architecture, Craftsmanship, Design, Java, Refactoring

Soul coding

Yesterday I had a 12 hour non-stop[1] code fest to refactor a thin slice of 2-tiered web application into a 3-tiered one. It was very productive and I must say this is the kind of stuff that soothes my developer soul and hence the name. 🙂

The primary driver for the refactoring was that the core logic of the application was tightly coupled on both ends to the frameworks being used. On one side, it was tied to the web application framework, Play and on the other end the ORM, Ebean. We managed to move the business logic in to a separate tier, which is good on it own, but also let us unit test the business logic without bothering with the frameworks, which can be frankly quite nasty. As a follow on effect, we also managed to split the models into 2 variants, one to support the database via Ebean and the other to generate JSON views using Jackson. This let us separate the two concerns and test them nicely in isolation. Similarly, we could test the controllers in isolation. We got rid of bulk of our functional tests that were testing unhappy paths for which we had unit tests at the appropriate place viz., the controller, view model, service and database models.

I was quite amazed at how much we could get done in a day. Here are some of the important take aways from this experiment:

  • We had a discussion the previous day about how we wanted to restructure the code, primarily focusing on separation of responsbilities and improving unit testability of the code. We agreed upon certain set of principles, which served as a nice guideline going into the refactoring. On the day of refactoring, we realized that not all the things we discussed were feasible, but we made sensible adjustments along the way.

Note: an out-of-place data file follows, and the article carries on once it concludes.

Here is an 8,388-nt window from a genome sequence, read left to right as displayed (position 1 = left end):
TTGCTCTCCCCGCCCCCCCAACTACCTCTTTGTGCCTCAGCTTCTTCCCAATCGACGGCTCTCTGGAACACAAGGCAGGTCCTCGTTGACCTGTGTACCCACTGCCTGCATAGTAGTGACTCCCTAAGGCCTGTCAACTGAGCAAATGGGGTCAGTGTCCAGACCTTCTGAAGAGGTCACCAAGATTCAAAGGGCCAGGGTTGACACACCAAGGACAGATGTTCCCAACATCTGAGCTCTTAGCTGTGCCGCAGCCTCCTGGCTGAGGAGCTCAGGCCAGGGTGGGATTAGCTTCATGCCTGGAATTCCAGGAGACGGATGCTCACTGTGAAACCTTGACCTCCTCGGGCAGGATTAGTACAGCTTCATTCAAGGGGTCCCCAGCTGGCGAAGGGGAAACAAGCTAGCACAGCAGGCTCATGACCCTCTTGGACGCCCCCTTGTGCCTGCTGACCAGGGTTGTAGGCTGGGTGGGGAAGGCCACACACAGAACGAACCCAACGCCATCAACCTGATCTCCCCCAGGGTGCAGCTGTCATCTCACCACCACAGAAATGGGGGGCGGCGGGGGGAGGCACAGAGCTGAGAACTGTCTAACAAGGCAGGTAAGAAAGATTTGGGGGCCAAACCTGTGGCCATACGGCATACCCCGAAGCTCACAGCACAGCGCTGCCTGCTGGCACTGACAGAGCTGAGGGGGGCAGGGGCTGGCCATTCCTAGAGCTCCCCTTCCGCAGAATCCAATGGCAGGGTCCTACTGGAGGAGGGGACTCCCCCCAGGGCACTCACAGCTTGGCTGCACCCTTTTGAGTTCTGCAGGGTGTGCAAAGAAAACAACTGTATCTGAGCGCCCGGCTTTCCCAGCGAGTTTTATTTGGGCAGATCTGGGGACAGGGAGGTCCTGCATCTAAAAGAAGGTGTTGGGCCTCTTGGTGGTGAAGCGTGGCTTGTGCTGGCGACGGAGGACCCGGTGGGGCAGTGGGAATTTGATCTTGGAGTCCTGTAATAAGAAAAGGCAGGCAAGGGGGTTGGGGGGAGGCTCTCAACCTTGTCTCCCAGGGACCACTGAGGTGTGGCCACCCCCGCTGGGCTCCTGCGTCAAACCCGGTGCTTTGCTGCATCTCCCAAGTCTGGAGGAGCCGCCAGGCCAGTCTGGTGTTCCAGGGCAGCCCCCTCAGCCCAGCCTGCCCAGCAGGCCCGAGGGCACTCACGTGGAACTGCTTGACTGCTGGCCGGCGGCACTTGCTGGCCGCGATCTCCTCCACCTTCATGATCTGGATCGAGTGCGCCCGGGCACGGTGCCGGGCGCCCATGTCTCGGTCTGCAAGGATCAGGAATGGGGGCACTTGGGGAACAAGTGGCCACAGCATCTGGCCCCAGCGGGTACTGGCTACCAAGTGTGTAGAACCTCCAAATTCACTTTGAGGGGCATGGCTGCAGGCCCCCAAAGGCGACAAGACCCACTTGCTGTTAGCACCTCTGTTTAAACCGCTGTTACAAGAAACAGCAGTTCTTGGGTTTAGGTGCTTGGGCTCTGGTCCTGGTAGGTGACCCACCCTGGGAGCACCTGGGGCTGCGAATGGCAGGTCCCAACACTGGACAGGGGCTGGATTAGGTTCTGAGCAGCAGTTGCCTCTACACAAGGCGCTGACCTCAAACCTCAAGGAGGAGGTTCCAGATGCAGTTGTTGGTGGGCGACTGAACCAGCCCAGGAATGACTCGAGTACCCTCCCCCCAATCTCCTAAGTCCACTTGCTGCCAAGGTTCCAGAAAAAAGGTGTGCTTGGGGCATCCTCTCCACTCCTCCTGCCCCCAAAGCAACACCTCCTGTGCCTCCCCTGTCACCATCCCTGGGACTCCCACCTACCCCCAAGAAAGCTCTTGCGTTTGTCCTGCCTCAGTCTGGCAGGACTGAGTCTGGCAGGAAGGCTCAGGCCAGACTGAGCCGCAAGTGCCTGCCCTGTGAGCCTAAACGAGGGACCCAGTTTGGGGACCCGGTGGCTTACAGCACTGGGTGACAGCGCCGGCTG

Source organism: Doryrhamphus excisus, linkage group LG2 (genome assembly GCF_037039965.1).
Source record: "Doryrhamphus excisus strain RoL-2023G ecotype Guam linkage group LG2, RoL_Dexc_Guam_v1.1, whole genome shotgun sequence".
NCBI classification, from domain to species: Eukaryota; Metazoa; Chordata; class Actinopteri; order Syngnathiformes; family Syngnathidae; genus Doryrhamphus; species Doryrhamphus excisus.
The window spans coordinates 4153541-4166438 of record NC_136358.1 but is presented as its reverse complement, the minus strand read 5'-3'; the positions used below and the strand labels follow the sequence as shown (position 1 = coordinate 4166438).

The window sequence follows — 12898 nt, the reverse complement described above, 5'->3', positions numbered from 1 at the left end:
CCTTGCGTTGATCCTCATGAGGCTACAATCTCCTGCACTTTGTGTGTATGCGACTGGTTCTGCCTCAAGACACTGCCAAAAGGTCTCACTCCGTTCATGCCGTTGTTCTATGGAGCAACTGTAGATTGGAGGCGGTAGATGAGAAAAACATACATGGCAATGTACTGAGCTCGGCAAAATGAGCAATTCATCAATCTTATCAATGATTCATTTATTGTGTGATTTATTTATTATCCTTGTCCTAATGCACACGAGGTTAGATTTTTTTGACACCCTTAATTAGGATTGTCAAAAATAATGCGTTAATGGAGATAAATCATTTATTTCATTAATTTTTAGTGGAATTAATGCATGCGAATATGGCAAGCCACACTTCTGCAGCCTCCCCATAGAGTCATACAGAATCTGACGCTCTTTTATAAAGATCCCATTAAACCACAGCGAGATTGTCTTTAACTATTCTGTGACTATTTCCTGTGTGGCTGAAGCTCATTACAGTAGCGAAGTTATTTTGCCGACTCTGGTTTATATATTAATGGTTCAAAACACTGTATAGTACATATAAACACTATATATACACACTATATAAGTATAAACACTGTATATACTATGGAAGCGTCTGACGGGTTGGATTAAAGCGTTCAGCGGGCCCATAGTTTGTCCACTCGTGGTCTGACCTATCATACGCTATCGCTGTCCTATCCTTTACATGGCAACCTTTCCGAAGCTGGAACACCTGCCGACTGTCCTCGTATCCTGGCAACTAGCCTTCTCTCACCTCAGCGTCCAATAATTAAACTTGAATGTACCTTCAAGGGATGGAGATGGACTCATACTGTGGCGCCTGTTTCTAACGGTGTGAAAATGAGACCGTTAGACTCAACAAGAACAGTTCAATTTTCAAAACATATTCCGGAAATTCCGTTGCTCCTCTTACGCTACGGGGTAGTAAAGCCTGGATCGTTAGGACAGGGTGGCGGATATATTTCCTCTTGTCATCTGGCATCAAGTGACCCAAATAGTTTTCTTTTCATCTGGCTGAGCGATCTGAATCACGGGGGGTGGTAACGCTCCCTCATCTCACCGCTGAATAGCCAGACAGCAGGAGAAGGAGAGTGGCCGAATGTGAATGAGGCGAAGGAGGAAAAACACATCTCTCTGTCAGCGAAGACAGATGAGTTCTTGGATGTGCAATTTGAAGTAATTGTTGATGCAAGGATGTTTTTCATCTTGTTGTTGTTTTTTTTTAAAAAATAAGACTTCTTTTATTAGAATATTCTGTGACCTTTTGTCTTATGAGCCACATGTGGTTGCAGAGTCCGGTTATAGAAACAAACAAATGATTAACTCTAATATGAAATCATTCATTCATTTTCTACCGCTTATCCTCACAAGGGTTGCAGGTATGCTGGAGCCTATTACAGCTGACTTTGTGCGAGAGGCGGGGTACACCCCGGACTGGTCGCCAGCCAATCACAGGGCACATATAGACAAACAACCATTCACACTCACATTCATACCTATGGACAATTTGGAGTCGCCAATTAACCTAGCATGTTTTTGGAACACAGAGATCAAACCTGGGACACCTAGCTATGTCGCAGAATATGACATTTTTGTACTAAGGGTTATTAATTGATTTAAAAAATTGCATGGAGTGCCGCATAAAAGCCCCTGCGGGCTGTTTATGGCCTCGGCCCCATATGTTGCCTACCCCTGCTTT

• Keep your eye on the end goal. Keep reminding yourself of the big picture. Do not let minor refactorings distract you, write it down on a piece of paper so you dont forget.
  • Pairing really helps. If you are used to pairing, when you are doing refactoring at this scale, it doubly helps. Helps you keep focused on the end goal, solves problems quickly due to collective knowledge and also decision making cycle time is considerably reduced when making adjustments to the initial design. Also I would say pick a pair who is aligned with you on the ground rules of how you are going to approach development. You don’t want to get into a discussion of how or why you should be writing tests and what is a good commit size.
  • Having tools handy that get you going quickly. Between me and my pair, we pretty much knew what tool to use for all the problems at hand. At one point, we got stuck with testing static methods and constructors. My pair knew about PowerMock, we gave it a spin and it worked. And there it was, included in the project. Dont spend too much time debating, pick something that works and move on. If it does not work for certain scenarios, put it on your refactoring list.
  • Thankfully for us, we had a whole bunch of functional tests already at our disposal to validate the expected behavior, which was tremendously useful to make sure we weren’t breaking stuff. If you dont have this luxury, then pick a thin slice of functionality to refactor which you can manually test quickly.
  • Small, frequent commits. Again the virtuosity of this is amplified in this kind of scenario.
  • Say no to meetings. Yes, you can do without them for a day, even if you are the president of the company. 🙂

Have you done any soul coding lately? 🙂

[1] Ok, not quite 12 hours, but it was on my mind all the time. 😉

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Performance, Programming, Ruby

Ruby is not all that slow